When it comes to estate planning, the financial benefit is long-term. That being said, many struggle to see what the benefits actually are. The real question is, can you afford to not have an estate plan? This post will answer this question with a handful of illuminating examples.
Durable Power of Attorney
Cost of Preparation
Cost of Guardianship
Min. retainer $2,500.00
The durable power of attorney is an essential estate planning document. Through this document, you are able to select a trusted individual to act as your agent. Your agent can be a family member, friend, or professional fiduciary. If you are ever unable to attend to your affairs, your agent can step in and make decisions on your behalf. For example, if you are in the hospital or in a care facility, your agent is able to access your accounts to make payments so that you receive uninterrupted care.
However, the option of preparing a durable power of attorney is not always available. If you lack capacity to sign a durable power of attorney, a guardianship becomes necessary.
Last Will and Testament
Cost of Preparation
Testate Probate (will)
Intestate Probate (no will)
Min. of $5,000.00
A well-drafted last will and testament will include provisions that make for a smooth probate. Through a last will and testament, you are able to waive executor bond requirements. Additionally, appointing an executor through your last will and testament helps the Court confirm your executor nomination without the need for a hearing. Fewer hurdles equals lower legal fees.
In contrast, opening probate without a last will and testament presents challenges. Firstly, there is an order in which certain individuals can apply to become executor. RCW 11.28.120. Additionally, the Court may require the executor to post a bond. Furthermore, there may be need for a court hearing if the heirs of the estate do not agree over who should act as executor. More hurdles equals higher legal fees.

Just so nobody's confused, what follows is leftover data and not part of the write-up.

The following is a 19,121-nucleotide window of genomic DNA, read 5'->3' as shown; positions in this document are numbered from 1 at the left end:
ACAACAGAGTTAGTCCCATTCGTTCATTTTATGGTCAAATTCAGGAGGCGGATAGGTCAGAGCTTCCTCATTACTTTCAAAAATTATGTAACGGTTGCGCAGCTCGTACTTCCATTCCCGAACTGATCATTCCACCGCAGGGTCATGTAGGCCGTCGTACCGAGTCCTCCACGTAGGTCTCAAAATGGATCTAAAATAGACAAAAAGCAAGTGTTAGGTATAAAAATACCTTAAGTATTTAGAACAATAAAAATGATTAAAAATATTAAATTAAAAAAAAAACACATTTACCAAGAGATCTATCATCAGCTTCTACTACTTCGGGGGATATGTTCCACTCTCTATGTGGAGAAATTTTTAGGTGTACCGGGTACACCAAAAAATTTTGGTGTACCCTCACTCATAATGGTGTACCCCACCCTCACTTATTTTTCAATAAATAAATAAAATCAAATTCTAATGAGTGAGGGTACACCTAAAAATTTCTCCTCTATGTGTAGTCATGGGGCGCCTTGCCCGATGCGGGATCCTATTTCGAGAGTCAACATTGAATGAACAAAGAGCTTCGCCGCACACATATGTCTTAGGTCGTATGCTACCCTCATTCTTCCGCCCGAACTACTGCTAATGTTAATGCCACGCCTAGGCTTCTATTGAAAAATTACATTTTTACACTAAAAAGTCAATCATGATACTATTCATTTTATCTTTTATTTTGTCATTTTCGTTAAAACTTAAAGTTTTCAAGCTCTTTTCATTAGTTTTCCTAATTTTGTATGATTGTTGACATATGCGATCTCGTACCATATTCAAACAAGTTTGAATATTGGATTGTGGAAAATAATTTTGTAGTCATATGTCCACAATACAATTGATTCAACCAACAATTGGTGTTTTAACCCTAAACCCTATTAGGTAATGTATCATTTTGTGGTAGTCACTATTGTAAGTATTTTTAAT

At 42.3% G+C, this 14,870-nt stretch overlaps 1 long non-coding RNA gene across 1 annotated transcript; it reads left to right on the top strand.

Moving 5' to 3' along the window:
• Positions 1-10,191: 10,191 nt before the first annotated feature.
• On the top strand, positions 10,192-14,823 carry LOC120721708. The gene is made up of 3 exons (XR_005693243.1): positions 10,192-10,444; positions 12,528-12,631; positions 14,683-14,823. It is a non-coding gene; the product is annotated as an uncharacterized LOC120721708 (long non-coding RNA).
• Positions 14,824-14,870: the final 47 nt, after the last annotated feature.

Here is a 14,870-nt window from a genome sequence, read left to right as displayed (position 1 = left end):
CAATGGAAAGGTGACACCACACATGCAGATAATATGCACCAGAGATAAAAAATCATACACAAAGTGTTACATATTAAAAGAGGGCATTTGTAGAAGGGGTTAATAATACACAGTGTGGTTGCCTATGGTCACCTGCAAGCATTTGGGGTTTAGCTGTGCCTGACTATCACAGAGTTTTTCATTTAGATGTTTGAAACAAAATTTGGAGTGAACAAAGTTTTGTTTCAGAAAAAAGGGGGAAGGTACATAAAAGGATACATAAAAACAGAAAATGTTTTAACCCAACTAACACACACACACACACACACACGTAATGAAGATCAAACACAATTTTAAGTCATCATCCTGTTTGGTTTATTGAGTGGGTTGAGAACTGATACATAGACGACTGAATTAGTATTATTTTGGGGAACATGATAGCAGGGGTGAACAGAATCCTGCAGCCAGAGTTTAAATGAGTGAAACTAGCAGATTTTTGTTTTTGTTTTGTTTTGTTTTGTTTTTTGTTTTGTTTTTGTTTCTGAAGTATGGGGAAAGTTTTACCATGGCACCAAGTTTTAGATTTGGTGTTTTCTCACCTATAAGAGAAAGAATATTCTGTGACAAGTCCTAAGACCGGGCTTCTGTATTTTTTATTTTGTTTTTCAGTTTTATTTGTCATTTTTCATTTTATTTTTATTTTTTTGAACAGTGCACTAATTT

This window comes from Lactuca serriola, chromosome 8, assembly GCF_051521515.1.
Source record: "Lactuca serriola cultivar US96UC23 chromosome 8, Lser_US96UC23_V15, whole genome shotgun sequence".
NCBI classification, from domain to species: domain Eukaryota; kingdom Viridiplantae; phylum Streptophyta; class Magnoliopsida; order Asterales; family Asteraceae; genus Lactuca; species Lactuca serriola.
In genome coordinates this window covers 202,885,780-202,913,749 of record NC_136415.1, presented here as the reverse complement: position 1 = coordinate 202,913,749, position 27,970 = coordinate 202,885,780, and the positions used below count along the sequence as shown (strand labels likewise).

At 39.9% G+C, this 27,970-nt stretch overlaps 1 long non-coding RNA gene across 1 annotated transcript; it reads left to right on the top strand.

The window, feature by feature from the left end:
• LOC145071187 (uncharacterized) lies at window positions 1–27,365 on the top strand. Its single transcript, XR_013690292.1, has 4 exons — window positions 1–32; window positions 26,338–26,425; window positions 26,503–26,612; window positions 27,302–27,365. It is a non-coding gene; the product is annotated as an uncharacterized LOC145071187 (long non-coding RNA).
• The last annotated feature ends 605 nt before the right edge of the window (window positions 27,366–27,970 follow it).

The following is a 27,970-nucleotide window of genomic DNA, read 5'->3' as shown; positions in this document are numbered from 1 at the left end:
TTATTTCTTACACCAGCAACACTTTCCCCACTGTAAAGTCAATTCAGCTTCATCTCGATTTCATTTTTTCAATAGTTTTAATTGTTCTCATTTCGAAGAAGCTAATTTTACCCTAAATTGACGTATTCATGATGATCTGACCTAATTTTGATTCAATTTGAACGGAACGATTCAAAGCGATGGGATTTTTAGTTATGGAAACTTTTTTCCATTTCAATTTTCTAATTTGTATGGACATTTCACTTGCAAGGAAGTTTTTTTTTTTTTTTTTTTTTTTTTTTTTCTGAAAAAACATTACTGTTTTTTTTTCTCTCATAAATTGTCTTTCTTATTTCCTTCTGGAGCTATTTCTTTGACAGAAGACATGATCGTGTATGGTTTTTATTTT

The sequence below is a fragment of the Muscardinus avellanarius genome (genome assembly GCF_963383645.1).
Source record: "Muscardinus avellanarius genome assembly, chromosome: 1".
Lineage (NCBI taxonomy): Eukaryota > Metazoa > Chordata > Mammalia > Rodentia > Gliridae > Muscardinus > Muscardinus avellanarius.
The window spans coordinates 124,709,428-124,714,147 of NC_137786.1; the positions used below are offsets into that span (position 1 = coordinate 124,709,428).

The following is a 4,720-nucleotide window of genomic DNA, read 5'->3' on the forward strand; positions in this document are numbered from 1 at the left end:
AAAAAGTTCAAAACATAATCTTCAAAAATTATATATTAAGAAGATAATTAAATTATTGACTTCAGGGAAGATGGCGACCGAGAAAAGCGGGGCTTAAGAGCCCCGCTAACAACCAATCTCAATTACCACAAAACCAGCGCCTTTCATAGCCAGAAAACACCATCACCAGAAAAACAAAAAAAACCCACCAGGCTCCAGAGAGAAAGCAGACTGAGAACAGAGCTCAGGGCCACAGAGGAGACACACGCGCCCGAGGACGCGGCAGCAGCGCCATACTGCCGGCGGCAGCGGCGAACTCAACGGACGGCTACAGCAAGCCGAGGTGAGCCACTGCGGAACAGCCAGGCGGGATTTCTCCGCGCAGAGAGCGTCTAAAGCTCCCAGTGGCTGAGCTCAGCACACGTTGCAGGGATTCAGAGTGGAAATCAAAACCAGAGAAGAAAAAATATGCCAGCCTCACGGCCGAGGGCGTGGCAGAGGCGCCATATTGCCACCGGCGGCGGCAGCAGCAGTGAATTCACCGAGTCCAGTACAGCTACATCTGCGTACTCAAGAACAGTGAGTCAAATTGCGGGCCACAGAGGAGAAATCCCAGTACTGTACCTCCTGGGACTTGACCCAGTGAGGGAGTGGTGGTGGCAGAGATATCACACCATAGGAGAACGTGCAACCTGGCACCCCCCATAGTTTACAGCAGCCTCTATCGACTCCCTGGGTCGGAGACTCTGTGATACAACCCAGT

Many estate planning attorneys talk about how estate planning is a means to building generational wealth, and this is absolutely true. In 2022 in Washington State, individual estates valued above $2.193 million are subject to estate taxes. This means that anything above the $2.193 million mark is subject to Washington's estate tax, at a rate ranging from 10% to 20%.
Property owners either reach or surpass $2.193 million quite easily. Additionally, couples will often find themselves facing the possibility of estate taxes after the first spouse or partner dies.
For example, if Bill and Mary own $3 million in community property, they have no reason to worry about estate taxes. Each is worth $1.5 million while both are still living. However, if Bill dies and Mary inherits bills estate, Mary's estate is now worth $3 million and will be facing estate taxes. This can be avoided with estate planning.
An estate planning attorney can advise on trust and/or gift giving strategies to decrease or eliminate exposure to estate taxes and creditors. This means more of an estate will go to the beneficiaries. And this is how we build generational wealth.
*Fees included in examples are average amounts and do not represent fees of all matters. Legal fees can vary depending on the complexity of a matter.
Disclaimer: The purpose of this post is to provide general information and a general understanding of the law, not to provide specific legal advice. By accessing this blog site you understand that there is no attorney-client relationship between you and Sekhon Law, PLLC. This post should not be used as a substitute for competent legal advice from a licensed professional attorney in your state.